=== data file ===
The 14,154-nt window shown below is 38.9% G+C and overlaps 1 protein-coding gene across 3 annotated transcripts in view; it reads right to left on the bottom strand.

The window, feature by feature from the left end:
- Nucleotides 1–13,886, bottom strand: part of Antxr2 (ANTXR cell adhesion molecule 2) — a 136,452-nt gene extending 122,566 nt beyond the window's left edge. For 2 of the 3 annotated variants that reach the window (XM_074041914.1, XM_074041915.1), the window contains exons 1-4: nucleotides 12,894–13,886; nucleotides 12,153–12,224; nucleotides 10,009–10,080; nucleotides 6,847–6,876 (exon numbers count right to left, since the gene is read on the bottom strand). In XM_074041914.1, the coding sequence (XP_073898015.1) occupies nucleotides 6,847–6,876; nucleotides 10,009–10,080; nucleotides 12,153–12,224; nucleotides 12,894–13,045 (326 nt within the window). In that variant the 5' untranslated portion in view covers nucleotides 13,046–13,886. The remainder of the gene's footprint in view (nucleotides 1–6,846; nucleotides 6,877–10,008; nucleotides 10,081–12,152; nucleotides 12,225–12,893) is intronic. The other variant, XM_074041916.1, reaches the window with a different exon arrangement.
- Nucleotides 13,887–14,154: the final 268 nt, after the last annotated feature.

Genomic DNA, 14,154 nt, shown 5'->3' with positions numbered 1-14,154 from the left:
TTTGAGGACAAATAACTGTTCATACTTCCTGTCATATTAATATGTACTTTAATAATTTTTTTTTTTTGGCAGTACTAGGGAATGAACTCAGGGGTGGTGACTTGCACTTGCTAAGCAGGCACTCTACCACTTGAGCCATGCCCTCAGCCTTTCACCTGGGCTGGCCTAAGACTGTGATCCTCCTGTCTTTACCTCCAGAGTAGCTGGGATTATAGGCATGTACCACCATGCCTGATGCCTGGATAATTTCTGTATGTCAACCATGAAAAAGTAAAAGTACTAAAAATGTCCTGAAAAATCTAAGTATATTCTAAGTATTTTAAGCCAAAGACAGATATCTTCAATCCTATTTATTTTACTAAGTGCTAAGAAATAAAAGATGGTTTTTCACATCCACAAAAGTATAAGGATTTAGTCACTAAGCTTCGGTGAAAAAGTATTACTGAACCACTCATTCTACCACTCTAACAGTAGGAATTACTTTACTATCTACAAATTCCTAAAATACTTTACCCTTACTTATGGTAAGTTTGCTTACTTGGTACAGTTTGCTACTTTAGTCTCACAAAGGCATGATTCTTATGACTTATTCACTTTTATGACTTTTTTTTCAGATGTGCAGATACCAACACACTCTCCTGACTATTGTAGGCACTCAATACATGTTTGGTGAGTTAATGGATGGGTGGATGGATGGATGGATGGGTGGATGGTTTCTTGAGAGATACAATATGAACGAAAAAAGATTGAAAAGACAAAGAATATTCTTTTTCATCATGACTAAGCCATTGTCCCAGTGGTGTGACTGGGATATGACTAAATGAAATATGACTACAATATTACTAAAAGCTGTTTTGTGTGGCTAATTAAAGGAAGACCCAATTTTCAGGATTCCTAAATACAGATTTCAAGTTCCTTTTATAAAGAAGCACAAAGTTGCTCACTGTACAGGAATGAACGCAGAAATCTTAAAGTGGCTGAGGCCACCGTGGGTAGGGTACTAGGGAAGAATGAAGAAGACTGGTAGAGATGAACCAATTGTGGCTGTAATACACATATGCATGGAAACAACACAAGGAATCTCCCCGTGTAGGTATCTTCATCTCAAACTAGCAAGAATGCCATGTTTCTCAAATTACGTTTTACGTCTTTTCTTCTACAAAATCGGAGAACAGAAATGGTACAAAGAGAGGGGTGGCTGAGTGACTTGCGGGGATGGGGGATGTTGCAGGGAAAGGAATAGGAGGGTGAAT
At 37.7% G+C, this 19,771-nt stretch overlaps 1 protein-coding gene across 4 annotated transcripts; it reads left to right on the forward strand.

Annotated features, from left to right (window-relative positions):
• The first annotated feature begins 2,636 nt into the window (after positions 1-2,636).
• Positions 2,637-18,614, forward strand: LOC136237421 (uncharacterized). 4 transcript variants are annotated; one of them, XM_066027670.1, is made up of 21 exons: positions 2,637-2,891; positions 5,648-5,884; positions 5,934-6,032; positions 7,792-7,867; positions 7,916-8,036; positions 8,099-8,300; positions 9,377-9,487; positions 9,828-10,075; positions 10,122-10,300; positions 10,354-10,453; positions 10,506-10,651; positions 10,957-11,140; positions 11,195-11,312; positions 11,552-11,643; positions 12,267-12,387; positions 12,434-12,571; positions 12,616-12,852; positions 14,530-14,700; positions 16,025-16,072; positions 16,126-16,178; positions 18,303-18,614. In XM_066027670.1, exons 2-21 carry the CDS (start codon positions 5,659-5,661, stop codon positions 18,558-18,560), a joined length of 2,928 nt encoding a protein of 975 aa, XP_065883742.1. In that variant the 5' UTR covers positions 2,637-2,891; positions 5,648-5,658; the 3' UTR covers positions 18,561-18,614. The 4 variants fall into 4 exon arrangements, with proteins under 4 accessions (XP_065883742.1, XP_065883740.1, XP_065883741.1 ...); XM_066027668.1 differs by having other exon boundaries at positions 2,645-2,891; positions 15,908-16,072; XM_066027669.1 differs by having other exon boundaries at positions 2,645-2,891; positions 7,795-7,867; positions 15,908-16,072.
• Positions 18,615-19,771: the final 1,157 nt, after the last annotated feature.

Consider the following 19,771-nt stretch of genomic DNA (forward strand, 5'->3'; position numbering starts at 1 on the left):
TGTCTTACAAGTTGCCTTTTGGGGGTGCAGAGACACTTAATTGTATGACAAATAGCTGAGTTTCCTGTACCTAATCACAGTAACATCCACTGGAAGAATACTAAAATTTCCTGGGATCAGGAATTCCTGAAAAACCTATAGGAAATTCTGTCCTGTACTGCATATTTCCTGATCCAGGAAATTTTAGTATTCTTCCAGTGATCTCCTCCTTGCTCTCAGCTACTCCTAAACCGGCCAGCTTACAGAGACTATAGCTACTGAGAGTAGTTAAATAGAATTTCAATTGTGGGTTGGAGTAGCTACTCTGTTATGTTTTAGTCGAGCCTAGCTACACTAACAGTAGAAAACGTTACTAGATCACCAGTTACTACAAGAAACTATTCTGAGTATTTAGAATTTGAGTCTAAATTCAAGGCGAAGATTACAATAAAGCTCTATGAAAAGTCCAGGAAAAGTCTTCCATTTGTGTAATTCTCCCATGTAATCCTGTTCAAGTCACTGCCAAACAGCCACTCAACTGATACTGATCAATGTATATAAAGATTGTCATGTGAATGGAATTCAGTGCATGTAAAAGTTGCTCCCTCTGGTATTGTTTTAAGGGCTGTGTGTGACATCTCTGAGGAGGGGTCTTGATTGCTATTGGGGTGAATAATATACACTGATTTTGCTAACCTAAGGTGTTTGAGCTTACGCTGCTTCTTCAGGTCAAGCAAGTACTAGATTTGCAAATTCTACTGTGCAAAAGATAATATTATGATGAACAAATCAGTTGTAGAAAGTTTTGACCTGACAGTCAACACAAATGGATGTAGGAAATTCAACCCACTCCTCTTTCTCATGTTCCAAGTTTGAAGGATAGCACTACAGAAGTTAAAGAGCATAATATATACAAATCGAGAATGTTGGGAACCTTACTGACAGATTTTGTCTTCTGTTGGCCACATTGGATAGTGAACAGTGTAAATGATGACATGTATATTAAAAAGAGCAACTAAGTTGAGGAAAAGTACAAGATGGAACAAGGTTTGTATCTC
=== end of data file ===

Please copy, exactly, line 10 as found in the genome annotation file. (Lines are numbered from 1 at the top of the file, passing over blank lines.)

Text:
• Positions 2,637-18,614, forward strand: LOC136237421 (uncharacterized). 4 transcript variants are annotated; one of them, XM_066027670.1, is made up of 21 exons: positions 2,637-2,891; positions 5,648-5,884; positions 5,934-6,032; positions 7,792-7,867; positions 7,916-8,036; positions 8,099-8,300; positions 9,377-9,487; positions 9,828-10,075; positions 10,122-10,300; positions 10,354-10,453; positions 10,506-10,651; positions 10,957-11,140; positions 11,195-11,312; positions 11,552-11,643; positions 12,267-12,387; positions 12,434-12,571; positions 12,616-12,852; positions 14,530-14,700; positions 16,025-16,072; positions 16,126-16,178; positions 18,303-18,614. In XM_066027670.1, exons 2-21 carry the CDS (start codon positions 5,659-5,661, stop codon positions 18,558-18,560), a joined length of 2,928 nt encoding a protein of 975 aa, XP_065883742.1. In that variant the 5' UTR covers positions 2,637-2,891; positions 5,648-5,658; the 3' UTR covers positions 18,561-18,614. The 4 variants fall into 4 exon arrangements, with proteins under 4 accessions (XP_065883742.1, XP_065883740.1, XP_065883741.1 ...); XM_066027668.1 differs by having other exon boundaries at positions 2,645-2,891; positions 15,908-16,072; XM_066027669.1 differs by having other exon boundaries at positions 2,645-2,891; positions 7,795-7,867; positions 15,908-16,072.